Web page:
Residents of northern Punjab – and the rest of the north Indian Subcontinent as well – have been clamouring for their governments to take steps to counter the ever deteriorating natural hazard that is smog. The onset of early winters brings with it a thick layer of fog, which nowadays is choked with particles of smoke from the exhaust of vehicles, industry and burned crops. The resultant slurry of toxic chemicals is the cause of countless health complication and deaths across the Subcontinent each year.

It is therefore quite commendable to see the Punjab government taking decisive steps to counter this problem. Reportedly, the Punjab government has decided, in principle, to set up the Punjab Clean Air Commission to control pollution and smog. A high-level meeting chaired by Chief Minister Sardar Usman Buzdar on Saturday was told that brick kilns would remain closed as per court orders from October 20 to December 31. A ban on the burning of crops residue would be imposed across the province from October 1 and “people-friendly strategy” would be evolved for stopping operation of two-stroke engines, motorcycle rickshaws and smoke-emitting vehicles. Coupled with an upgrade in the air quality management systems in many cities this makes for a comprehensive policy to tackle the problem.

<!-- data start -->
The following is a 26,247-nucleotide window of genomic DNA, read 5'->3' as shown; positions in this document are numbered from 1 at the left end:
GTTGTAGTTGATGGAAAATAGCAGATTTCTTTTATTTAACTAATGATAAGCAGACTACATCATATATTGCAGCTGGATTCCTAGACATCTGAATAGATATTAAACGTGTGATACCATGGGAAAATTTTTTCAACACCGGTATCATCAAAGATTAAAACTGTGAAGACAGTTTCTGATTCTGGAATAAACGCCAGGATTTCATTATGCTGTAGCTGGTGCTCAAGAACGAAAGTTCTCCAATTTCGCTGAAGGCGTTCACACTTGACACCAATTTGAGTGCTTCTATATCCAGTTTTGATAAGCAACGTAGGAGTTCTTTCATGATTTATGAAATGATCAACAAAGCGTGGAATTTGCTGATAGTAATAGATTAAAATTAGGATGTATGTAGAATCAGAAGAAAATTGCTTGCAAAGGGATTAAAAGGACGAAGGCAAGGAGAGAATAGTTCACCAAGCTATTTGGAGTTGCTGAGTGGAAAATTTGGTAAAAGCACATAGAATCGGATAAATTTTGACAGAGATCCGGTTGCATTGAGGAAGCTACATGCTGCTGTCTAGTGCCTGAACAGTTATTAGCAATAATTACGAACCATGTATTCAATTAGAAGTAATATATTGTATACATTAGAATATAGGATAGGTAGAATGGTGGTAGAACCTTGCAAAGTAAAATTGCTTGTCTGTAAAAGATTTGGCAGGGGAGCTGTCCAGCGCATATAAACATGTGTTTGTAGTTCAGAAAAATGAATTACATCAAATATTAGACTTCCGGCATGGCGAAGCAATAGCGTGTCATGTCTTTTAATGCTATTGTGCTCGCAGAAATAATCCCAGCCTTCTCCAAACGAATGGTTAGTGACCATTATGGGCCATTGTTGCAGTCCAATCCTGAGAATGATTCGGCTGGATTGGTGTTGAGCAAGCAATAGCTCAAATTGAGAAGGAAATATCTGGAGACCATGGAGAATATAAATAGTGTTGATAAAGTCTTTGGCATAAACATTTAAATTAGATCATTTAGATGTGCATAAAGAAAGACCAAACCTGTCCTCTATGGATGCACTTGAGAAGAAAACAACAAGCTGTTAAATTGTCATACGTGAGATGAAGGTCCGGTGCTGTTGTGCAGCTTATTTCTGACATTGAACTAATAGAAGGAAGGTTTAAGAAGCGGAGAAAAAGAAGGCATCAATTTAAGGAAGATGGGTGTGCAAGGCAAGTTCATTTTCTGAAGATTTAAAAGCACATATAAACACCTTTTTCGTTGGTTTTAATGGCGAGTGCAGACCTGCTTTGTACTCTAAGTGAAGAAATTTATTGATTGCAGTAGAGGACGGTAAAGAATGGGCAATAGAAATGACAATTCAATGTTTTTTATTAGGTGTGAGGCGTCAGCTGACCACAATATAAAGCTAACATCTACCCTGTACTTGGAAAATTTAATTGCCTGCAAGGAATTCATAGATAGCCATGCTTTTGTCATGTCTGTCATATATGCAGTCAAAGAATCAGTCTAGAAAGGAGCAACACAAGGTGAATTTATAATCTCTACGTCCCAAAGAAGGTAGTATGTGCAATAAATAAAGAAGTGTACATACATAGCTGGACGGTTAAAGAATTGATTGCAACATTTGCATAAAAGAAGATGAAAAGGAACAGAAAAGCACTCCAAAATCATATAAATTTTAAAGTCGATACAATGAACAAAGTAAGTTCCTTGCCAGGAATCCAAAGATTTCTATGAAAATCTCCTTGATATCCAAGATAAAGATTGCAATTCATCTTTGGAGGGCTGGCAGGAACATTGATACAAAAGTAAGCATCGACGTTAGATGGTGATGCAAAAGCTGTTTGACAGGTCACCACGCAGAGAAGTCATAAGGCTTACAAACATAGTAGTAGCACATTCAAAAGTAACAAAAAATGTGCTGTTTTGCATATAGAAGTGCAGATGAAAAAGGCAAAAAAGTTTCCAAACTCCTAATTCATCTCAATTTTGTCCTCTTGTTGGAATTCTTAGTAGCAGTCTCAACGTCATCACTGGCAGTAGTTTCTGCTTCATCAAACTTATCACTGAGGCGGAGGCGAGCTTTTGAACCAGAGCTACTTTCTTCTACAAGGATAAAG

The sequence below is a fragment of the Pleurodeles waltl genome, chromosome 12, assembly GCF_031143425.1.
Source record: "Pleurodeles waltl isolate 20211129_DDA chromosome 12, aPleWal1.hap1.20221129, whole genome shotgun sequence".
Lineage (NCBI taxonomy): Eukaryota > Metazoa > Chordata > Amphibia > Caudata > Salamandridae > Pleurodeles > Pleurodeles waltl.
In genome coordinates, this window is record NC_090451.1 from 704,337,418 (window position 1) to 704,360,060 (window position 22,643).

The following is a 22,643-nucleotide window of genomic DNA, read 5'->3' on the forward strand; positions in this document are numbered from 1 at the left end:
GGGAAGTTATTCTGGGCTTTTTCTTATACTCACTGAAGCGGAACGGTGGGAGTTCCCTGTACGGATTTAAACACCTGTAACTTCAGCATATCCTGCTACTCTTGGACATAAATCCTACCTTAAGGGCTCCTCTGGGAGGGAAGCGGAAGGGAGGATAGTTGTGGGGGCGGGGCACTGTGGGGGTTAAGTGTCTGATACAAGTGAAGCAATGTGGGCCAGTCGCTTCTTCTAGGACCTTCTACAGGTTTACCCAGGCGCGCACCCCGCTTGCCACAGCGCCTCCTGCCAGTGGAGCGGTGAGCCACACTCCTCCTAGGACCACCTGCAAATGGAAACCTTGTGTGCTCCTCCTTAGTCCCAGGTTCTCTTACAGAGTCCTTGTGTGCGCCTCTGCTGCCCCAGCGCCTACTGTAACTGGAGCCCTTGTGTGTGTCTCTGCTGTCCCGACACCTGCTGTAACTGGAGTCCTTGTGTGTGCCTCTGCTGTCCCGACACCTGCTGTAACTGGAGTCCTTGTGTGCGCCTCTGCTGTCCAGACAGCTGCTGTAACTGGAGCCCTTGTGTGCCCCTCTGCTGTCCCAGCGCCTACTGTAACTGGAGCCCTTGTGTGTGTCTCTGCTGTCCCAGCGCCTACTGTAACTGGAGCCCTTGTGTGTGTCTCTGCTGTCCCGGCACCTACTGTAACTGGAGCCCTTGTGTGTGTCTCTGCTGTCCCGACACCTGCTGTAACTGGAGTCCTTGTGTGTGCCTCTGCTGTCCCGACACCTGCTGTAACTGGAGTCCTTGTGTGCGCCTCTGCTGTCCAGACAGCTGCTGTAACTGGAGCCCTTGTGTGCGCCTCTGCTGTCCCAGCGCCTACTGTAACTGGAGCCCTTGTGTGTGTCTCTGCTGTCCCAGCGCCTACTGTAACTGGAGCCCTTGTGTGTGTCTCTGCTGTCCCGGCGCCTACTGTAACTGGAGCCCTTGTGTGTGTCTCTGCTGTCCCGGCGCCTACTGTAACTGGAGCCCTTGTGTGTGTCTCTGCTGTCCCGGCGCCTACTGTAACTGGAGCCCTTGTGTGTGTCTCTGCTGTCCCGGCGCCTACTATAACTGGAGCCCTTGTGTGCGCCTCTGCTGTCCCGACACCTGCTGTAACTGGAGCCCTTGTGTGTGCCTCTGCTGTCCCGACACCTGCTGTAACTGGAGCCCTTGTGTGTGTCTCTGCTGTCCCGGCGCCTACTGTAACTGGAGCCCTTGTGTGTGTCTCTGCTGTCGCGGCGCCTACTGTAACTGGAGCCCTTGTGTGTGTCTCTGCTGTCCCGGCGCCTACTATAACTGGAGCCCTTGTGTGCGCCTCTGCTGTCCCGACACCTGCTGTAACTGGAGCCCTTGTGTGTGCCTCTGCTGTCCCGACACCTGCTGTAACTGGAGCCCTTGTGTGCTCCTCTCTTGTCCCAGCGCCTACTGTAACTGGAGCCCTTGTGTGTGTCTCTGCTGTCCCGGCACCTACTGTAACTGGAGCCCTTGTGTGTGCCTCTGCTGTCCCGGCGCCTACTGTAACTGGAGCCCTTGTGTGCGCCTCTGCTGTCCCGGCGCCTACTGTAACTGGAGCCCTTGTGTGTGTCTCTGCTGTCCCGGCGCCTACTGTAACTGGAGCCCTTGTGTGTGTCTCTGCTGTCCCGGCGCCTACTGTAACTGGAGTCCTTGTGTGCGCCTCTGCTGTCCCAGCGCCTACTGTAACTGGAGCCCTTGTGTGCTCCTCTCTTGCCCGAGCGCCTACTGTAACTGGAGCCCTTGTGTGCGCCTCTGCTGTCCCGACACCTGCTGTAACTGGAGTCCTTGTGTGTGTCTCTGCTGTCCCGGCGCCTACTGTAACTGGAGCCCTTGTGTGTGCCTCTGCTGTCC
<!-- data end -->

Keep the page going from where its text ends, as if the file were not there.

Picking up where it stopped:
While this timely action is certainly appreciated, the bane of this, as well as all other well-intentioned government policies remains implementation. As neighbouring India has discovered, preventing farmers from burning crop residue across the vast farmlands of Gangetic plains is a difficult proposition, it would be so for Punjab too. The other proposals – keeping polluting vehicles off the roads and brick kilns closed – would be a massive administrative and policing exercise.

The word “in principle” describing the decision is worrying as it doesn’t encourage complete confidence in the implementation. The government has to prove it is up for it.